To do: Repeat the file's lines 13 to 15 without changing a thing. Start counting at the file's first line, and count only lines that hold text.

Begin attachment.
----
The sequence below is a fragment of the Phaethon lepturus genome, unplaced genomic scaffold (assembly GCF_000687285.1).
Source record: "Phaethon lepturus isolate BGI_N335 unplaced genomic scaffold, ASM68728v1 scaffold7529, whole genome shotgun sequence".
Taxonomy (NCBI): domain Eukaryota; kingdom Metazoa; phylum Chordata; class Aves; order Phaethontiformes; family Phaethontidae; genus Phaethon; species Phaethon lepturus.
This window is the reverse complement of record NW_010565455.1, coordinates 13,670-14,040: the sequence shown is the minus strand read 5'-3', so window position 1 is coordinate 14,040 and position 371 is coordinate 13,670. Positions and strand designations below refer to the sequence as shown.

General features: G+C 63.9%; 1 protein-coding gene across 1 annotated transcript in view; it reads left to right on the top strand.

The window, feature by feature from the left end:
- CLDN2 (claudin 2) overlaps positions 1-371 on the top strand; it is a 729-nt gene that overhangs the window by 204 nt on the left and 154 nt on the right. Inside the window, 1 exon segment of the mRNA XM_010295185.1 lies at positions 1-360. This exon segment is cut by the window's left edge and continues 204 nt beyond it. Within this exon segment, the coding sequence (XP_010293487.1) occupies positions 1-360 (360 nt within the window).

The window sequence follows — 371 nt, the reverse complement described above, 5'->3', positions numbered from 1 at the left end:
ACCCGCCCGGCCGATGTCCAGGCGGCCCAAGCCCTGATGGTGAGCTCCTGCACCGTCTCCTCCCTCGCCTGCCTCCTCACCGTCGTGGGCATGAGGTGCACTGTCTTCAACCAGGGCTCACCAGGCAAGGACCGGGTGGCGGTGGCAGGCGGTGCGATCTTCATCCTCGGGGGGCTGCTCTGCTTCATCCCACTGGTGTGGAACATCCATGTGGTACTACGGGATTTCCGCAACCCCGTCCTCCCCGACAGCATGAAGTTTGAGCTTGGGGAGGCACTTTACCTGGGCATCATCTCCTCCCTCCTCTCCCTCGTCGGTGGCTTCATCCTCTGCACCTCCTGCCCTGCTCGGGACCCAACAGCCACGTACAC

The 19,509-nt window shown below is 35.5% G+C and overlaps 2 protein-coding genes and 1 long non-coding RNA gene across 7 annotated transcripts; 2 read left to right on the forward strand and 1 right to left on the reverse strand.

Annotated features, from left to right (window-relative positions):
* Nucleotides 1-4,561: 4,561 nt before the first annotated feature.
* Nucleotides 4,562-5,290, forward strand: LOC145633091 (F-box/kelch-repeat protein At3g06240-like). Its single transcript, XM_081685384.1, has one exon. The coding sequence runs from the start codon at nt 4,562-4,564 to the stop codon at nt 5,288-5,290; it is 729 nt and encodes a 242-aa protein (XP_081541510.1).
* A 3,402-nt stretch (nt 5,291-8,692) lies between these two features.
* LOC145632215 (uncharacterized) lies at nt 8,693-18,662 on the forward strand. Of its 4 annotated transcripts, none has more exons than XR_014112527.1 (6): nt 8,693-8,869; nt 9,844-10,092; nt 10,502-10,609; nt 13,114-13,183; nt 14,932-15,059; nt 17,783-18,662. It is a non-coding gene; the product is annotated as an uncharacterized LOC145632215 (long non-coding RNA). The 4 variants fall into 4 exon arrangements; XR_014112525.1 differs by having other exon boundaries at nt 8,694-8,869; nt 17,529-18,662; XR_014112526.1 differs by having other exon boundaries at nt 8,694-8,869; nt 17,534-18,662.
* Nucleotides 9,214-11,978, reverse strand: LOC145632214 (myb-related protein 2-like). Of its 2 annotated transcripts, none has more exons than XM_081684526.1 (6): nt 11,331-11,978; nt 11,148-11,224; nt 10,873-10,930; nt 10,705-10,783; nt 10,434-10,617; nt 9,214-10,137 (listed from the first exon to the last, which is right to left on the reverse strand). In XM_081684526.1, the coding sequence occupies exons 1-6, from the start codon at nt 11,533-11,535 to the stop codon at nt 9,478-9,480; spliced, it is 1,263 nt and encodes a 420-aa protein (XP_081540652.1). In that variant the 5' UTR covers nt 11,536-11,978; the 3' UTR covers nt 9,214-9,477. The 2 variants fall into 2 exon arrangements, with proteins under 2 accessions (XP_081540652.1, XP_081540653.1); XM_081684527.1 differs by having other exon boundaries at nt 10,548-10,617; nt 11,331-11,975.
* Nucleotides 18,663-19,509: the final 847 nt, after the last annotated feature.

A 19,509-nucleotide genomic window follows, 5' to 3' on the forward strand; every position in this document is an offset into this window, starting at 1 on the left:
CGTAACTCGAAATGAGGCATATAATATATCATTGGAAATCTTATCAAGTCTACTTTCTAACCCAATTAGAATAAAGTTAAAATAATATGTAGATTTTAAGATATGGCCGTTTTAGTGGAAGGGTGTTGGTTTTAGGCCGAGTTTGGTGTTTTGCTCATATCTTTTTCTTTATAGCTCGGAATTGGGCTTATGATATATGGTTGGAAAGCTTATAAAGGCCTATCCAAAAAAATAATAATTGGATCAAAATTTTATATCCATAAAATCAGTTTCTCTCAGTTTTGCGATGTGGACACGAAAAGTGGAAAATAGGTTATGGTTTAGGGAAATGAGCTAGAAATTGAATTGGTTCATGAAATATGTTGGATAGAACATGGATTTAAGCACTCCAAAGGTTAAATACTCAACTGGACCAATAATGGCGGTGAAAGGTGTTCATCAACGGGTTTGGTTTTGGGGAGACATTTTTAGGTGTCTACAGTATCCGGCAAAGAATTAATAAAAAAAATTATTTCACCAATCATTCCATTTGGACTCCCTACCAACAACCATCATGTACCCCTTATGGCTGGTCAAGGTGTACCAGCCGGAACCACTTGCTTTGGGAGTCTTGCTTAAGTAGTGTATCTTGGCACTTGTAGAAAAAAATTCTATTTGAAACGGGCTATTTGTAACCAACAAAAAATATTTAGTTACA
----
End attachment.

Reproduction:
* Nucleotides 4,562-5,290, forward strand: LOC145633091 (F-box/kelch-repeat protein At3g06240-like). Its single transcript, XM_081685384.1, has one exon. The coding sequence runs from the start codon at nt 4,562-4,564 to the stop codon at nt 5,288-5,290; it is 729 nt and encodes a 242-aa protein (XP_081541510.1).
* A 3,402-nt stretch (nt 5,291-8,692) lies between these two features.
* LOC145632215 (uncharacterized) lies at nt 8,693-18,662 on the forward strand. Of its 4 annotated transcripts, none has more exons than XR_014112527.1 (6): nt 8,693-8,869; nt 9,844-10,092; nt 10,502-10,609; nt 13,114-13,183; nt 14,932-15,059; nt 17,783-18,662. It is a non-coding gene; the product is annotated as an uncharacterized LOC145632215 (long non-coding RNA). The 4 variants fall into 4 exon arrangements; XR_014112525.1 differs by having other exon boundaries at nt 8,694-8,869; nt 17,529-18,662; XR_014112526.1 differs by having other exon boundaries at nt 8,694-8,869; nt 17,534-18,662.